New dessert option for SPU
Menchie's Frozen Yogurt, located at the top of Queen Anne, offers customers 34 different dry toppings, from chocolate chops to sour gummy worms, to healthier nuts and coconut.
Photo credit: KAREN REYNOLDS/The Falcon.
Frozen yogurt shop offers more choice
By ADRIENNE POLLOCK, Features Editor
Published: January 12, 2011
Neon pinks and greens call to those who happen to stroll past one of Queen Anne Avenue’s new additions. A happy, friendly-looking, round-faced creature, adorned with a swirl of frozen yogurt atop its head, smiles out at them.
This friendly vibe emanates from Menchie’s, Queen Anne’s new frozen yogurt shop aiming to create an irresistible temptation for hungry passersby.
Located between Crockett and Boston Streets, Menchie’s opened last month to serve frozen yogurt to the locals. Self-serve frozen yogurt is available weeknights until 10 p.m. and weekends until 11 p.m. to satisfy late-night sugar cravings.
At Menchie’s, staff members focus on being friendly and focusing on the customers. With its big, open spaces, groups of chairs and even outlets for those with laptops, the store feels more like a hang out (and maybe study) spot than a come-and-go option.
“Menchie’s, the name of the store, actually came from the word ‘mensch’ in Yiddish. It means a friendly person or a good person,” said Seattle Pacific freshman Jayde Green, an intended nursing major who works at Menchie’s.
Green said Menchie’s staff members try to exude friendliness and attentiveness to customers. She explained that, no matter what goes on in the store, they are instructed to always pay attention to customers.
“I had a customer come in, I think it was yesterday, and she was like, ‘So I’ve decided, this is the happiest place on earth,’” Green said.
But what else makes Menchie’s different from other run-of-the-mill frozen yogurt joints popping up all over the Northwest?
Menchie’s is entirely self-serve, pay by weight – 43 cents per ounce. It is a perfect system for indecisive college students who want a little of everything, but do not have the money to pay $1 for each individual topping or flavor.
Green said she had worked for a store like this before, but not in Washington. She originally lived in Southern California, where self-serve frozen yogurt shops pop up all over the place, she said. Yet, this is the first one in the Seattle area, and one of only three Menchie’s locations in all of Washington.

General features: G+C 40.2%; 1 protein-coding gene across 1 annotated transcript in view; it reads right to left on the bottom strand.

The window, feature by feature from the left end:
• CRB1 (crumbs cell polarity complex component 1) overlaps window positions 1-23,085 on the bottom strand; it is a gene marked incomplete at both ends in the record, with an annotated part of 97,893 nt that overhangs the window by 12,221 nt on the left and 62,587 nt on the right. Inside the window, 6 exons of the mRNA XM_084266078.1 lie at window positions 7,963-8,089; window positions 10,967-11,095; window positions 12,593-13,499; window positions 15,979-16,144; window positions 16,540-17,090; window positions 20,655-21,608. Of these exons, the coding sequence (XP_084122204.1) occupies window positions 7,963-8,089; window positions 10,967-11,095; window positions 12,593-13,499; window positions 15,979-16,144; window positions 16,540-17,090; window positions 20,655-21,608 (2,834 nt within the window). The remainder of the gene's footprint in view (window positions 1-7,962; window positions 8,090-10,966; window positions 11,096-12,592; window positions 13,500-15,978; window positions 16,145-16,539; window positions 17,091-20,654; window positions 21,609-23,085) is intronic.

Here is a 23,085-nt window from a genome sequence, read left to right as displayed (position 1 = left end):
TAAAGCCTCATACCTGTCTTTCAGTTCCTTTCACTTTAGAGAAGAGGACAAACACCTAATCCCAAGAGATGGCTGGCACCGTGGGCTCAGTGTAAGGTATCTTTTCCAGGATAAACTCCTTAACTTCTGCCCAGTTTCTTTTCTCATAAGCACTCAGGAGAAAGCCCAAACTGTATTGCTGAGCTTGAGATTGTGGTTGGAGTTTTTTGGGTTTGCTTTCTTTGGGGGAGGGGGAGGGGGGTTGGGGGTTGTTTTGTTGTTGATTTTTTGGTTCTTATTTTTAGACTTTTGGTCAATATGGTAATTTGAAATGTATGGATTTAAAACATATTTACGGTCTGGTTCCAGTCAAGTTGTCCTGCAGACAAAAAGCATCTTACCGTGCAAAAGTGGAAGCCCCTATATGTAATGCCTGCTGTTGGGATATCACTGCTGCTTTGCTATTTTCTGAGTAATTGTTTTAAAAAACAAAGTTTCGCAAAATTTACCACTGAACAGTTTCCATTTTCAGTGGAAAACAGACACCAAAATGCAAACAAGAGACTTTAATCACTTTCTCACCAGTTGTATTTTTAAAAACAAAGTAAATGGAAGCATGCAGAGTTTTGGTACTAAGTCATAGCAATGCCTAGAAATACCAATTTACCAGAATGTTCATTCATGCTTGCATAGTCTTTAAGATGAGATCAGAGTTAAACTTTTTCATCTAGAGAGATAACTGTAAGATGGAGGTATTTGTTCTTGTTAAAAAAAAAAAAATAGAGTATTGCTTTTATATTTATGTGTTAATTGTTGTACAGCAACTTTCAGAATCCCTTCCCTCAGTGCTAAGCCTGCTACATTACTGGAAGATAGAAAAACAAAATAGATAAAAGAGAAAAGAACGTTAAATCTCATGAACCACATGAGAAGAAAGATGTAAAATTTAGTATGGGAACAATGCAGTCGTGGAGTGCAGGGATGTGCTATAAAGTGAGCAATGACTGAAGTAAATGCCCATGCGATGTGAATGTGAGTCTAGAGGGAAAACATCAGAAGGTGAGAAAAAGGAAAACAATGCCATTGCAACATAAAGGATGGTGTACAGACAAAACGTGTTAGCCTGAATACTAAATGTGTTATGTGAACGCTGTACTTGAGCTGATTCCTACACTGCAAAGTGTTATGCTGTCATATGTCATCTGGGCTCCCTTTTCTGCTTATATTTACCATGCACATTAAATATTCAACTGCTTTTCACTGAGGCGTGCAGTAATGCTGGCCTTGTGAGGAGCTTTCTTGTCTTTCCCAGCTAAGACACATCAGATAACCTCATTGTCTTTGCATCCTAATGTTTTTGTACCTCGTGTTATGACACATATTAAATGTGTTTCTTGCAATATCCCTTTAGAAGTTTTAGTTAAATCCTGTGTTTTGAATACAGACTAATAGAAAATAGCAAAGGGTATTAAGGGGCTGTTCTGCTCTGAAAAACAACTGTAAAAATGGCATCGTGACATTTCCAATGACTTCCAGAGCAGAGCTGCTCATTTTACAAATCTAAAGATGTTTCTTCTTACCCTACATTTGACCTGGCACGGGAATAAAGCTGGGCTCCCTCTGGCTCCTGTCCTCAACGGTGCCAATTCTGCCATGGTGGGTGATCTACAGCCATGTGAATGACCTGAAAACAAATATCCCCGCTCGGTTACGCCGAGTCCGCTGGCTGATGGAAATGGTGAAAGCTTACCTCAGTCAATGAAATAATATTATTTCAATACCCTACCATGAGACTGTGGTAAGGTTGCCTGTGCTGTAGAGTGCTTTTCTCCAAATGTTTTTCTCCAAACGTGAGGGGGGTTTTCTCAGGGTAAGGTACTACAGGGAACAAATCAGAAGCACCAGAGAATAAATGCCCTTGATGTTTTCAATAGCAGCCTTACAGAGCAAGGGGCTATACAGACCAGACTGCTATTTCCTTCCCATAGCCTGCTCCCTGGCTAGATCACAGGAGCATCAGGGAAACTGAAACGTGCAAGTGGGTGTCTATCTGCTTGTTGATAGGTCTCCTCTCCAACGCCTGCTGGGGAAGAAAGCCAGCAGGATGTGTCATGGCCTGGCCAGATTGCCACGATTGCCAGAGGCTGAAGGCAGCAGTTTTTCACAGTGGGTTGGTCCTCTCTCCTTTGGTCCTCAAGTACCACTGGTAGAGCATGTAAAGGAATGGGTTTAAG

The self-serve way of doing things may be new (and exciting) to Seattleites and may be a growing trend.
Upon walking in, employees greet each customer individually, asking if he or she has been to Menchie’s, instruct them on how everything works and offer a sample cup (or cups) to try things out. The employees continually make sure all questions are answered, and that customers are comfortable in the store.
Following the welcome and introduction to the Menchie’s system, everyone funnels to the right in a fluid yogurt-dish-creating movement, sweeping around in a circle to end up at the register after the masterpiece has been created.
You can try as many flavors as your heart desires, mix and match, add as little or as much as preferred, create layers of yogurt and toppings or stick to a simple, plain yogurt.
Menchies offers 14 different flavors at a time, set in pairs for optimal “twist” mixing. Around 90 flavors are rotated through the 14 offered options, with frequent changes. They have non-fat and low-fat, low-carb, dairy-free and no-sugar-added options.
Senior Rachel Smith, a studio art major, said she enjoyed being able to decide how much money she wanted to spend.
"It's a good place to hang out,” she said. “It's really popular, and there are not a lot of dessert places on Queen Anne."
Still, she admitted she prefers Red Mango’s fresh fruit and tart yogurt to Menchie’s’ variety of flavors.
Yet, Menchie’s offers more than just fruit when it comes to toppings.
Bins of dry ingredients, from classic rainbow sprinkles, to nuts and candy, lie in wait to the left of the yogurt, ready to complete each creation. Next, a variety of fresh fruit options are available, followed by mochi, cookies, whipped cream and four various “hot” options, such as fudge and caramel.
“It’s just fun to do yogurt like that,” Green said. “There’s really nothing like it in Seattle."